The old stove arranged by Michael Walli with the spraypaint cans, candles, saying of this altar arrayed with the tools of entry and the instruments of peace, the baby bottles and the cooler with the blood of Tom Lewis, here candidly I dropped off speaking further of the faithfulness, the age old prayer of St. Francis, Lord Make me and Instrument of Your Peace, but such stood the objects left like works of human hands at the altar awaiting the prayers of resistance. When I spoke to Greg the next day on the phone and he depicted their arrival as miraculous [1]--they shared this faith in the living breath of God's own son, taken into the arms of guards Jesus said to Peter, "Put down your sword." Our friends were arrested in custody of the Empire saying of their endeavor God performed the miracle.

Miracles of direct action. A part of me has the courage to believe this without the brains to express this, hence I opened with the image of the rainbow in the popular film, and I could add that I dressed as the scarecrow-- Dan Zach writes in his book Almighty that during their initial confinement, Greg and Sr. Megan made calls expressing their joy, telling a supporter "We accomplished everything we set out to do (141). It was a miracle." Paul Magno, a veteran plowshare activist explains, saying it isn't surprising in these actions that God intervenes. The Biblical story of the Exodus, the parting of the red sea, he compares to their safe passage through the Y-12 Security complex to expose the out of control spending for the construction site of another highly enriched uranium processing facility (171). That's the kind of support activists need when they face the backwash. Holding the action's significance up to the light of God's powerful liberation, Paul lets us appreciate the joy Sr. Megan expresses.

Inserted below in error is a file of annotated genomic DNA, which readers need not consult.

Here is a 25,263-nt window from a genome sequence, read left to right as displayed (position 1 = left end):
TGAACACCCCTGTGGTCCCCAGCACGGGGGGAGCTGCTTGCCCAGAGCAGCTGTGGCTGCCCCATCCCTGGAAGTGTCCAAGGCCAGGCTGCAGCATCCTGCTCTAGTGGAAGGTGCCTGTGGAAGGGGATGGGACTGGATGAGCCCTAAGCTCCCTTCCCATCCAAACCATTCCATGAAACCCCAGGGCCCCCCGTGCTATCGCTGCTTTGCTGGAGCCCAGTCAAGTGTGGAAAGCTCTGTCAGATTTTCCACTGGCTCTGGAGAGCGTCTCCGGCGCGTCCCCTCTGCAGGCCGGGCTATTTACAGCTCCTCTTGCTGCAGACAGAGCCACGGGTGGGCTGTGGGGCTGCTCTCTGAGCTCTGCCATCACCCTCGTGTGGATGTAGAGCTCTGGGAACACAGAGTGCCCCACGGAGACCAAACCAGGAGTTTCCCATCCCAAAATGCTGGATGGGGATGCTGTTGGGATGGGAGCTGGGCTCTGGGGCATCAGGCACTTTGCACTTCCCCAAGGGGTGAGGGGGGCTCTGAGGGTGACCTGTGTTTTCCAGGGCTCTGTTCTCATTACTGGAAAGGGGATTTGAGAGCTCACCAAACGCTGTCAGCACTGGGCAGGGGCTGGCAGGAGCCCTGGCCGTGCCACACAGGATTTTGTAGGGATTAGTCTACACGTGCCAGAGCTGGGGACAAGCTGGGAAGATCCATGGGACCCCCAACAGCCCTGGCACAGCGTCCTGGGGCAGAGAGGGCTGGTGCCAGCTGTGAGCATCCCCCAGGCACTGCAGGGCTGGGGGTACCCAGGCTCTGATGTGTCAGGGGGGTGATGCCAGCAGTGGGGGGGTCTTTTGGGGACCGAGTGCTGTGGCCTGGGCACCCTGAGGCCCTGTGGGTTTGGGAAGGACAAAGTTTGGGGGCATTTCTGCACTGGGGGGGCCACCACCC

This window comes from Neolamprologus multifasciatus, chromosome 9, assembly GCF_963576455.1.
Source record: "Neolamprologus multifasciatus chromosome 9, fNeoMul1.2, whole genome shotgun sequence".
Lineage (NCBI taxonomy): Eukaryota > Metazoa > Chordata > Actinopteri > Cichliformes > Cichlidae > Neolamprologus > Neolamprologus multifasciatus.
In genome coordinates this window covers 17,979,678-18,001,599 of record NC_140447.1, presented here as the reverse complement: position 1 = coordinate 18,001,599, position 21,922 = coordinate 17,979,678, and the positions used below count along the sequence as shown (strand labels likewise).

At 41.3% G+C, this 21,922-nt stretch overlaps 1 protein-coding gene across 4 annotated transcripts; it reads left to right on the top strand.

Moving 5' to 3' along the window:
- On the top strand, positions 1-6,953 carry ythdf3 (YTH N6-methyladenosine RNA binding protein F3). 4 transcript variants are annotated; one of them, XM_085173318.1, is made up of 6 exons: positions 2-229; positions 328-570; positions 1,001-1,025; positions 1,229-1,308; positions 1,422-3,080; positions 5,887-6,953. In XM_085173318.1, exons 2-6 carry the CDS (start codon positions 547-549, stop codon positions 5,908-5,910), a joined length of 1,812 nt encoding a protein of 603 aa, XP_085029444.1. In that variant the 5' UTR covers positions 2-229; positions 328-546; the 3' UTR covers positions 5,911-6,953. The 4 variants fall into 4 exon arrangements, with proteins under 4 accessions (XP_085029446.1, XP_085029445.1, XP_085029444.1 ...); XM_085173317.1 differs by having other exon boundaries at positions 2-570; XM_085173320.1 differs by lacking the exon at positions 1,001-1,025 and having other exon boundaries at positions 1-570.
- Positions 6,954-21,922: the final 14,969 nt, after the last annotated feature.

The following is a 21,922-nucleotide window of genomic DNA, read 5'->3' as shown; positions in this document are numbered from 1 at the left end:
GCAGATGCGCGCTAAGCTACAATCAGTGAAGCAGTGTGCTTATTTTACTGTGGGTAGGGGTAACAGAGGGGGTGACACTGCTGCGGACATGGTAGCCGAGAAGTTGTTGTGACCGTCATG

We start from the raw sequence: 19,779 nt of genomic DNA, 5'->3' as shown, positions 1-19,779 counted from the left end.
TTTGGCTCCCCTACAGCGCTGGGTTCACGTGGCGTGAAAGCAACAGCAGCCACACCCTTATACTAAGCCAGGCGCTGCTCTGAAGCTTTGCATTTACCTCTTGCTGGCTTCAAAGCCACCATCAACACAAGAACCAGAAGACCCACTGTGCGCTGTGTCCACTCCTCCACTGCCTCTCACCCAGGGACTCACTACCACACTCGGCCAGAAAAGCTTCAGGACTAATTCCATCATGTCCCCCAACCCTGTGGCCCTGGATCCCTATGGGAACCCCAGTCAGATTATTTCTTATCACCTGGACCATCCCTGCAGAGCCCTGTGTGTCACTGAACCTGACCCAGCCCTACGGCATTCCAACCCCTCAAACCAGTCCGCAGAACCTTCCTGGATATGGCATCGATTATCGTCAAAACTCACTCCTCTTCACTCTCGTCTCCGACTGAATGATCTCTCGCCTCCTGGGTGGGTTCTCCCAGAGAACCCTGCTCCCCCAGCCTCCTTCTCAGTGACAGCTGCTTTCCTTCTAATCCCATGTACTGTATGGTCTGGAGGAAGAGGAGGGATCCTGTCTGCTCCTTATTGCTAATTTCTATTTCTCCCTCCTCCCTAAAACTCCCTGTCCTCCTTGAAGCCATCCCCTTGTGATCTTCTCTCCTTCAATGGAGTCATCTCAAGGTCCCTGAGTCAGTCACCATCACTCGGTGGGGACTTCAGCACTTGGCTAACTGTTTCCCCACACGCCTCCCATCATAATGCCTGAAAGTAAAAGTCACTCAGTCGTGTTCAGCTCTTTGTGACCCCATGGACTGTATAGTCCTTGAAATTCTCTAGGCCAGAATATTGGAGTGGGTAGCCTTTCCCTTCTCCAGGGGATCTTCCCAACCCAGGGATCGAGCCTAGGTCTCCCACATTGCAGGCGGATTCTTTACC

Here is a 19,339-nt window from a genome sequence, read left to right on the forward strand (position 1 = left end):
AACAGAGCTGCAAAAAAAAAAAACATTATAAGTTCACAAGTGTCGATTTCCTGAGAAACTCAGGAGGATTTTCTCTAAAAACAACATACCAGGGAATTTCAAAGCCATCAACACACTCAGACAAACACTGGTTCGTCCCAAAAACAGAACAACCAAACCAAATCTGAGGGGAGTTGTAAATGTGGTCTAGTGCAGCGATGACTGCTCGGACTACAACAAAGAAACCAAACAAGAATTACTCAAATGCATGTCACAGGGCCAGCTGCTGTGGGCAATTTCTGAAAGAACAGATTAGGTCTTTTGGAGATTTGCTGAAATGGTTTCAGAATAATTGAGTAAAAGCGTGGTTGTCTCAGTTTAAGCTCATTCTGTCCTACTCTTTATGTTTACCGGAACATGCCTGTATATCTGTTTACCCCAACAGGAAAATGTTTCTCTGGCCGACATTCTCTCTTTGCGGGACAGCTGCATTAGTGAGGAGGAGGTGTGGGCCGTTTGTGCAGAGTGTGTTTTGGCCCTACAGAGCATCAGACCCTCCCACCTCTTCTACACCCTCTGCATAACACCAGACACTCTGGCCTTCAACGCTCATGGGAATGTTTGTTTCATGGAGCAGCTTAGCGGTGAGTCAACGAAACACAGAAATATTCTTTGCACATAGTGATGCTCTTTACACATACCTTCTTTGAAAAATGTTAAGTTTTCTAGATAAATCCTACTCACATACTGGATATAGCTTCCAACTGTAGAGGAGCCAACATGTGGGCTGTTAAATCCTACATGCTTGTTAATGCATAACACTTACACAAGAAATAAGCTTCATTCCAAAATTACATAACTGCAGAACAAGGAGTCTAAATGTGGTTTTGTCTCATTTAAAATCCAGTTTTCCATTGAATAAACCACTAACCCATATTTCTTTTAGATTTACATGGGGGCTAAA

[see my article marking the death of Sr. Megan Rice, posted by Massachusetts Peace Action here]

This enjoyment is the aim of Adrienne Maree Brown's Pleasure Activism. While writing the book, Adrienne addresses the idea in a conference (1:07:28):

"How do we enjoy this, instead of horrible meetings, when we all feel were wasting time, I like the people I'm working up, I believe we're doing it the right way. Find something that nourishes you and brings justice to the world. And get to it now, talk to your families and your loved ones and let them know this is what you're about."
Compare this urgency to the mission of plowshare activists. The following is from the appeal drafted with legal team titled Opening Brief of Defendants-Appellants, United States of America v. Michael Walli et. al.